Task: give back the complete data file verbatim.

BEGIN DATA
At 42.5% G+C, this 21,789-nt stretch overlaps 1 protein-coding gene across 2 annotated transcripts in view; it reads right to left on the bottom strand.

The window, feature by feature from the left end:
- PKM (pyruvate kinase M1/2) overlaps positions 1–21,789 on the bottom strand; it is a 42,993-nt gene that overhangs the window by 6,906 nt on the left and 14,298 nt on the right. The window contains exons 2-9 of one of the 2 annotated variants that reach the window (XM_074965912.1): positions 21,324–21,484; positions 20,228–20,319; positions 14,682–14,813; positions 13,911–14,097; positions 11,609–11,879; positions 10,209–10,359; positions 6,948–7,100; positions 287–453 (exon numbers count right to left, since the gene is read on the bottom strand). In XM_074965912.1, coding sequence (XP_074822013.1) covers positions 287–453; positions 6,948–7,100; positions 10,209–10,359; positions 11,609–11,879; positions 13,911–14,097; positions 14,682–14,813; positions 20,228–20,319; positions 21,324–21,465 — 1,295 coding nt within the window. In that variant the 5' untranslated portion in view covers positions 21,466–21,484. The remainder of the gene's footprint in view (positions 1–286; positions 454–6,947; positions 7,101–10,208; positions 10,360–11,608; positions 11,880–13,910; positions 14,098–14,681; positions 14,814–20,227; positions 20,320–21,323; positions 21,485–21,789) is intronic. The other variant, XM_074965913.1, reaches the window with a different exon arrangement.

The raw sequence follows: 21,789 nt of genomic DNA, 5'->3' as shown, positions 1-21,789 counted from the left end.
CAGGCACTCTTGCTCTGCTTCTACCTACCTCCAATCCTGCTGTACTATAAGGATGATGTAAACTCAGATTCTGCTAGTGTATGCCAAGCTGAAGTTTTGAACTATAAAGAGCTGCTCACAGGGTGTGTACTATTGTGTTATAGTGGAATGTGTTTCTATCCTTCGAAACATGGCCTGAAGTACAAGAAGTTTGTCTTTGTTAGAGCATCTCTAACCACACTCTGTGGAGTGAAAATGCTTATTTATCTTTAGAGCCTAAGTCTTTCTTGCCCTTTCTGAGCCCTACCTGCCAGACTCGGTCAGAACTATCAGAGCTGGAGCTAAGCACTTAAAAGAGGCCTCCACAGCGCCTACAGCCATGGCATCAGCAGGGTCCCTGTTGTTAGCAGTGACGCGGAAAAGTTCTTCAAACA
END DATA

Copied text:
At 42.5% G+C, this 21,789-nt stretch overlaps 1 protein-coding gene across 2 annotated transcripts in view; it reads right to left on the bottom strand.

The window, feature by feature from the left end:
- PKM (pyruvate kinase M1/2) overlaps positions 1–21,789 on the bottom strand; it is a 42,993-nt gene that overhangs the window by 6,906 nt on the left and 14,298 nt on the right. The window contains exons 2-9 of one of the 2 annotated variants that reach the window (XM_074965912.1): positions 21,324–21,484; positions 20,228–20,319; positions 14,682–14,813; positions 13,911–14,097; positions 11,609–11,879; positions 10,209–10,359; positions 6,948–7,100; positions 287–453 (exon numbers count right to left, since the gene is read on the bottom strand). In XM_074965912.1, coding sequence (XP_074822013.1) covers positions 287–453; positions 6,948–7,100; positions 10,209–10,359; positions 11,609–11,879; positions 13,911–14,097; positions 14,682–14,813; positions 20,228–20,319; positions 21,324–21,465 — 1,295 coding nt within the window. In that variant the 5' untranslated portion in view covers positions 21,466–21,484. The remainder of the gene's footprint in view (positions 1–286; positions 454–6,947; positions 7,101–10,208; positions 10,360–11,608; positions 11,880–13,910; positions 14,098–14,681; positions 14,814–20,227; positions 20,320–21,323; positions 21,485–21,789) is intronic. The other variant, XM_074965913.1, reaches the window with a different exon arrangement.

The raw sequence follows: 21,789 nt of genomic DNA, 5'->3' as shown, positions 1-21,789 counted from the left end.
CAGGCACTCTTGCTCTGCTTCTACCTACCTCCAATCCTGCTGTACTATAAGGATGATGTAAACTCAGATTCTGCTAGTGTATGCCAAGCTGAAGTTTTGAACTATAAAGAGCTGCTCACAGGGTGTGTACTATTGTGTTATAGTGGAATGTGTTTCTATCCTTCGAAACATGGCCTGAAGTACAAGAAGTTTGTCTTTGTTAGAGCATCTCTAACCACACTCTGTGGAGTGAAAATGCTTATTTATCTTTAGAGCCTAAGTCTTTCTTGCCCTTTCTGAGCCCTACCTGCCAGACTCGGTCAGAACTATCAGAGCTGGAGCTAAGCACTTAAAAGAGGCCTCCACAGCGCCTACAGCCATGGCATCAGCAGGGTCCCTGTTGTTAGCAGTGACGCGGAAAAGTTCTTCAAACA